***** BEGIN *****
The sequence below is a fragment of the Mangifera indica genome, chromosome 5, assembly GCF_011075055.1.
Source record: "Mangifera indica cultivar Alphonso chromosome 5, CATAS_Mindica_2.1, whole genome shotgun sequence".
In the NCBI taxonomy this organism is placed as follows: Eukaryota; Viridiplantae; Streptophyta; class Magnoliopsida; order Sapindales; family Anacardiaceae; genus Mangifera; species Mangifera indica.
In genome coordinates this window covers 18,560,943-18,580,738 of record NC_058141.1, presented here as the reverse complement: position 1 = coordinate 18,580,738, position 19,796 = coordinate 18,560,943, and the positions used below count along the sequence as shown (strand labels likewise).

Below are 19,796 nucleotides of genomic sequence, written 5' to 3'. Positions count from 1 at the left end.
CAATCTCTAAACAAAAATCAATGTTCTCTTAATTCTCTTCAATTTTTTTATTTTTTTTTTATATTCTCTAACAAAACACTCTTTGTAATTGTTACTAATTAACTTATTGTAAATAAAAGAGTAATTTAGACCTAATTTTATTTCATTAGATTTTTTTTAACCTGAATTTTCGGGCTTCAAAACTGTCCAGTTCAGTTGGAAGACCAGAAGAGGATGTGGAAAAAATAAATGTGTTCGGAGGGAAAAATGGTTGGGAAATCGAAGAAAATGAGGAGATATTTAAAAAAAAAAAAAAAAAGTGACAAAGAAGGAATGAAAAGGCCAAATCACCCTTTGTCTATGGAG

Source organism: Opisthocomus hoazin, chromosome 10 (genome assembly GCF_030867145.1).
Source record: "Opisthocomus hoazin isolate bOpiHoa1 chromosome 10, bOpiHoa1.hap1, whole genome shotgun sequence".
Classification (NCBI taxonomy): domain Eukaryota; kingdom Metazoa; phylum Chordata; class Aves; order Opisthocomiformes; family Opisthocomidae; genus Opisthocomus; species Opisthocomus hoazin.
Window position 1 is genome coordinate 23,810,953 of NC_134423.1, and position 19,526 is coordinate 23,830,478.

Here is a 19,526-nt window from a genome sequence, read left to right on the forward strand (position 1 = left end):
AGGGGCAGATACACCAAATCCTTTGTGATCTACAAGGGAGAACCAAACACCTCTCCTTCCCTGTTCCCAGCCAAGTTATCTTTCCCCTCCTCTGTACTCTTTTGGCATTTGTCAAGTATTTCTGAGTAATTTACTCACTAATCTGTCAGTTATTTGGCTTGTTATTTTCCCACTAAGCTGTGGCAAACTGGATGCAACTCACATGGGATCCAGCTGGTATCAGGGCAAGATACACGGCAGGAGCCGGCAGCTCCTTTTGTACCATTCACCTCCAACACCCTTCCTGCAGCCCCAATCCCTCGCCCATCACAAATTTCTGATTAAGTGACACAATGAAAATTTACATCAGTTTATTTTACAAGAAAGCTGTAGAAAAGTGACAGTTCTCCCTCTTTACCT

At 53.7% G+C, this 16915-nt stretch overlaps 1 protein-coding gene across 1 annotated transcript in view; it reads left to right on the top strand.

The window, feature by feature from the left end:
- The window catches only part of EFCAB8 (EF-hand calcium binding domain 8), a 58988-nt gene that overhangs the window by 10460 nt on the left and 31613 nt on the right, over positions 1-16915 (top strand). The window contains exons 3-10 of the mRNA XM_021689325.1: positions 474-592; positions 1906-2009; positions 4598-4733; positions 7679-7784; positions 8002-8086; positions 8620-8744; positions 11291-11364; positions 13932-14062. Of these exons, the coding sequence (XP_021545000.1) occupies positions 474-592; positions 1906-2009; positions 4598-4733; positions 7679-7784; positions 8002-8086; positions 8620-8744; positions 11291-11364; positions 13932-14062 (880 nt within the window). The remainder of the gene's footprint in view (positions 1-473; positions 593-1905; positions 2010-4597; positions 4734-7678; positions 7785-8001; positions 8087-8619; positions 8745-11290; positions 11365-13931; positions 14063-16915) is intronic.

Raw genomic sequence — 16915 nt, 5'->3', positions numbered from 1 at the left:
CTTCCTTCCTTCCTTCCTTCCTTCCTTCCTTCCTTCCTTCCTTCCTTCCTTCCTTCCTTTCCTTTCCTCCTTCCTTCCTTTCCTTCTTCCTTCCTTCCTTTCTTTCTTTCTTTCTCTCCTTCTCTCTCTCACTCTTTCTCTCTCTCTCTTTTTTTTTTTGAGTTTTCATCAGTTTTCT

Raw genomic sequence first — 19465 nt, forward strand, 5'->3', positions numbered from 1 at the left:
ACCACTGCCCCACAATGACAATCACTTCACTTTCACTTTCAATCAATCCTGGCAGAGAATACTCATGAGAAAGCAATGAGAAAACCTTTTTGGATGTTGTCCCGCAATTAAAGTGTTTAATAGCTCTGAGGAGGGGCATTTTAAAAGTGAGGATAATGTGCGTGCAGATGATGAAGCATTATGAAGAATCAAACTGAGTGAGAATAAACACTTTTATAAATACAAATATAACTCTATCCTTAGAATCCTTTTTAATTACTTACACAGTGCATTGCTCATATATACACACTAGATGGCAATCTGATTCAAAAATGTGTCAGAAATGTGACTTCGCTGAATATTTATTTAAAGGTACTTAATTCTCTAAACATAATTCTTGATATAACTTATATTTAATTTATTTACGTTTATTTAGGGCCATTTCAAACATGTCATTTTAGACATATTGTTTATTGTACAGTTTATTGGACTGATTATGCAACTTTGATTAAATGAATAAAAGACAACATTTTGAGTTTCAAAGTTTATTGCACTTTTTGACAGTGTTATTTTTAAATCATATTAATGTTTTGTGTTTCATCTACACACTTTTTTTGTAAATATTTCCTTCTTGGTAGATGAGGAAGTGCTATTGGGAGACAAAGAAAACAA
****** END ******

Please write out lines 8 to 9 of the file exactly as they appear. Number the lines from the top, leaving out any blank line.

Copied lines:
Source record: "Opisthocomus hoazin isolate bOpiHoa1 chromosome 10, bOpiHoa1.hap1, whole genome shotgun sequence".
Classification (NCBI taxonomy): domain Eukaryota; kingdom Metazoa; phylum Chordata; class Aves; order Opisthocomiformes; family Opisthocomidae; genus Opisthocomus; species Opisthocomus hoazin.